Wednesday, 6 October 2010

Yes - Muslims and Islam still is centrestage

The recent barrage of incidents where people on both sides of the Atlantic have taken an avid interest in burning the Quran, yet again highlights the fact that the atmosphere against Islam and Muslims is as hostile as ever.  However for many of us spectators it may have been a piece of news we read and did not batter an eyelid at.  Why? Because Islam bashing has become a norm in the West.  Since 9/11, over 9 years ago now, insults against Muslims and sensationalisation of Islam has become part and parcel of the media and society within which we live - Thus a whole generation of youth, have grown into this culture as being the norm.  It is no wonder then that the youth who burnt Qurans in Gateshead, have done what they have - They do not know anything different, do they?

The strange thing is that the liberal societies of the West pride themselves on their ability to embrace different colours and creeds by giving all the freedom to believe and practice what they wish, setting them aside from the subverted developing world - So the question then begs, how is such control and vetting of an entire community in the way they practice their faith, justified? It is clear that this multi-cultural malarkey is the 'theory' of secular liberalism, but in reality the societies to varying degrees, forcibly make people adopt secularism taking away all freedom.  In France disallowing Muslim girls to take their Islam out into society by wearing hijab, in Belgium by banning the niqab.  This shows the fallacy of the value of secular liberalism - in reality, it just doesn't work.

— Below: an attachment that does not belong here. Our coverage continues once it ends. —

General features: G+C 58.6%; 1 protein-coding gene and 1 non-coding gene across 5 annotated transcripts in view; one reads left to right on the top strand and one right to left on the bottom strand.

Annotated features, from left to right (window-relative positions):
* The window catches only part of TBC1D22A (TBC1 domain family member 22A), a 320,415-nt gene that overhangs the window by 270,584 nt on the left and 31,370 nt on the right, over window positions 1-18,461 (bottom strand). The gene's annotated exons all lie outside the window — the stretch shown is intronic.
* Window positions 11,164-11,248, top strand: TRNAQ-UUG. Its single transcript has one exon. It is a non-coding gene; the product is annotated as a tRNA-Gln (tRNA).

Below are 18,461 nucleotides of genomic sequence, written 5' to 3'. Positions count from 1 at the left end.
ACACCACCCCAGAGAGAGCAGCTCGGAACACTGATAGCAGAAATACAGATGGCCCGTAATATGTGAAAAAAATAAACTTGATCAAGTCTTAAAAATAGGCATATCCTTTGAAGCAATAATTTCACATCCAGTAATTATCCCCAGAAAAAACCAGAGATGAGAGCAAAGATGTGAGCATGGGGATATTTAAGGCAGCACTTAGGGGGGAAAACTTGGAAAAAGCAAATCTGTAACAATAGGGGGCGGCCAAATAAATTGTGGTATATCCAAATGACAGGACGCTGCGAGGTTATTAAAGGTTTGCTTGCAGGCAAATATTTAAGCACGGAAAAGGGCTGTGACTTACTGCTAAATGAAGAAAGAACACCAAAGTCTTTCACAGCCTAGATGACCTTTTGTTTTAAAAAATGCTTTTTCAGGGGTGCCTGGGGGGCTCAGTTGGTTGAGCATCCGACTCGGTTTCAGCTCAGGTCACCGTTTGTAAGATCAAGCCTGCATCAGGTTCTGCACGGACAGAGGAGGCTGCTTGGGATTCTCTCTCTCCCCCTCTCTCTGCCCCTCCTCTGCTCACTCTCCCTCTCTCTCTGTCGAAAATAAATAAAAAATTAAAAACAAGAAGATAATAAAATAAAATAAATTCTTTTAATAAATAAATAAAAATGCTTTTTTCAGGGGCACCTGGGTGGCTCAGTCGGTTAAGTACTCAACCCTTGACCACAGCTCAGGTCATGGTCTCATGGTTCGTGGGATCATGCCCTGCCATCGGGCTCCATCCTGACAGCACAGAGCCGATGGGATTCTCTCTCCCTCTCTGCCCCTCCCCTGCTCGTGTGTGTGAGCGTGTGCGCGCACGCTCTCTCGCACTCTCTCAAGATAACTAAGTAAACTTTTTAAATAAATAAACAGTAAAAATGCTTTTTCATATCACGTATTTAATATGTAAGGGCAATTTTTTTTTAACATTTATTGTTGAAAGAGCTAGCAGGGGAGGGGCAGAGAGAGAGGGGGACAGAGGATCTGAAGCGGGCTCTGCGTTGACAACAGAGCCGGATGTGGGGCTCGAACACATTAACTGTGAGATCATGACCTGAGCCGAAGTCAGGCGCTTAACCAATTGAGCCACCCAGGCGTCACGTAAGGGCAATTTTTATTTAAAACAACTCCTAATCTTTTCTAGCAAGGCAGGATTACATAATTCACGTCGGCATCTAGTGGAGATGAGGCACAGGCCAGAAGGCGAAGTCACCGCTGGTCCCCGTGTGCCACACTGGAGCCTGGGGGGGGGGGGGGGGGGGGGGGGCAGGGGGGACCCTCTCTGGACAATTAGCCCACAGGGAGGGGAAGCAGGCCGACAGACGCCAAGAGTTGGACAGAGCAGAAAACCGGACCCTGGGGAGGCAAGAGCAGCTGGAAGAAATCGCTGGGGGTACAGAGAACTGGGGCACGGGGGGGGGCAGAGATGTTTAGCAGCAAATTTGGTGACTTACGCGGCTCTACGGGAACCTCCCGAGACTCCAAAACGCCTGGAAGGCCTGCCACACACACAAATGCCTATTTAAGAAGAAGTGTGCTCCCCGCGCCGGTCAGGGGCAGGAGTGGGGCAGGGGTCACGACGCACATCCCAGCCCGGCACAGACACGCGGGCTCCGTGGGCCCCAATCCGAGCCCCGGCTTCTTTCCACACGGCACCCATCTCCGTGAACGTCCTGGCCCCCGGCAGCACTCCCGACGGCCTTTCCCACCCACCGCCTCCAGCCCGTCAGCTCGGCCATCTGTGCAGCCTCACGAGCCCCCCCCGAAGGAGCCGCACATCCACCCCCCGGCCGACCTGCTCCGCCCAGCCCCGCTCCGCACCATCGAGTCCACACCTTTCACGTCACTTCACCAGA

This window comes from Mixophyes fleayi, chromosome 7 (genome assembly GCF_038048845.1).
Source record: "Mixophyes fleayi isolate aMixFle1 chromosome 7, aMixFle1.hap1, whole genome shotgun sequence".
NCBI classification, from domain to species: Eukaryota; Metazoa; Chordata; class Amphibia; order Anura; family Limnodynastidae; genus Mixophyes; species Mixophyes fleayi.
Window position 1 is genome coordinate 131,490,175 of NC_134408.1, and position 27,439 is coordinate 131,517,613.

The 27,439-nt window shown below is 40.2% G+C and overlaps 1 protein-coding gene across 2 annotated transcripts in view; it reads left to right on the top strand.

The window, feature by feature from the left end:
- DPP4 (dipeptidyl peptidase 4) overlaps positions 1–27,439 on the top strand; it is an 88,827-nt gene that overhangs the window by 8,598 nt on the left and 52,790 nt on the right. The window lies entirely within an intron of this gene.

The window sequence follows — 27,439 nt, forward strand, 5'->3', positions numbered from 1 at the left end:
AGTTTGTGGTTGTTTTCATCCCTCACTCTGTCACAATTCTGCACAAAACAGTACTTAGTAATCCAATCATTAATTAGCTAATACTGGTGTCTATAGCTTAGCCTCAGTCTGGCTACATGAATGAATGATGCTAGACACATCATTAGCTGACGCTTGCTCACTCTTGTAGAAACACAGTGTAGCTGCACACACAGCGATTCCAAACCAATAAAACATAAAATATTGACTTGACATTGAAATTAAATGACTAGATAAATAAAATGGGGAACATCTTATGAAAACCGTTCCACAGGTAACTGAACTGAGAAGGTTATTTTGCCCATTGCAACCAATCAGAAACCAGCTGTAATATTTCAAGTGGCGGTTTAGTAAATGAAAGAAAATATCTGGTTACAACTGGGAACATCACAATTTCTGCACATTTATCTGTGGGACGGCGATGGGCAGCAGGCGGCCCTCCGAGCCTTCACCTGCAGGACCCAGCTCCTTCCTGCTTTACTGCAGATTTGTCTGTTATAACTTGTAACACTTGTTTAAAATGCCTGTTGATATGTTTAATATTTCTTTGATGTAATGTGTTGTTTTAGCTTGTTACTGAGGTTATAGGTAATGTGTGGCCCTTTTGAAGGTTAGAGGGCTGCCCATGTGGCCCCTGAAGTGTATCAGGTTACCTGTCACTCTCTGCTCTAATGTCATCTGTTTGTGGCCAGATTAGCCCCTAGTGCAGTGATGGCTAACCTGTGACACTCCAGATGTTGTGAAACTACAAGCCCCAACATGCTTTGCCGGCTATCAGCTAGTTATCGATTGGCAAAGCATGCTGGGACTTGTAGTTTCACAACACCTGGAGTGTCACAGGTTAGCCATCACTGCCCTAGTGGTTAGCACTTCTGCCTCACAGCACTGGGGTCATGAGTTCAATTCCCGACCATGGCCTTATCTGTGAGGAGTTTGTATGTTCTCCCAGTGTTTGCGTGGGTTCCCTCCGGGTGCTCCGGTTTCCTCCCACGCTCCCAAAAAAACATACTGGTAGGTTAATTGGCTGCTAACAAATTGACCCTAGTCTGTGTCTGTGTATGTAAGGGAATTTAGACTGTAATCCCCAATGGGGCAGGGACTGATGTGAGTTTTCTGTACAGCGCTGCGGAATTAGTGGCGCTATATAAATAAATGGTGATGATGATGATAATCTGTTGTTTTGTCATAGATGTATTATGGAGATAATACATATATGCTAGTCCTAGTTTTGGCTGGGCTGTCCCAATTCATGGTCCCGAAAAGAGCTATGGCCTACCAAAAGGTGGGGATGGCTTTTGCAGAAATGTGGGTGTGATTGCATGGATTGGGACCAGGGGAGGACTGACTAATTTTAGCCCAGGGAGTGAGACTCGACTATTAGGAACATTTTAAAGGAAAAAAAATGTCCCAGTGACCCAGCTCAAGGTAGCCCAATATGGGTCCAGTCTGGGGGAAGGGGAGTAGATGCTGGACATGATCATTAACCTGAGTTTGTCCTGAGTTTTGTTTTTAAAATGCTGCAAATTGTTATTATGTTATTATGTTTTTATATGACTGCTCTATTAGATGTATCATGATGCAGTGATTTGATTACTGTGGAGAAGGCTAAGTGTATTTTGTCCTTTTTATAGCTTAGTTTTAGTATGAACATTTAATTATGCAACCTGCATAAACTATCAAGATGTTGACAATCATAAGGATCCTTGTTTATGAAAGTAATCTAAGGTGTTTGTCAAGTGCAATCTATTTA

Being a Muslim I very recently read about how the Islamic State of the past, which existed for over 1400 years implementing Islam as a comprehensive ruling system, dealt with minorities.  In fact it is well documented, from Moorish Spain to the now Arab world, people of different faith lived side by side without feelings of isolation or being labelled.  It is well known that during the rule of Umar ibn Al Khattab, the third ruler of the Islamic State, the protection of Christians and Jews in the now conflict-filled, Jerusalem was ensured - Community cohesion was achieved as the non-Muslims were able to practice their own religions, freely, in their places of worship with the knowledge that they had the protection of the State on their side as citizens of the State.  Such a picture of community cohesion is a far cry, from the picture that secular liberal democracy has achieved today.

No comments: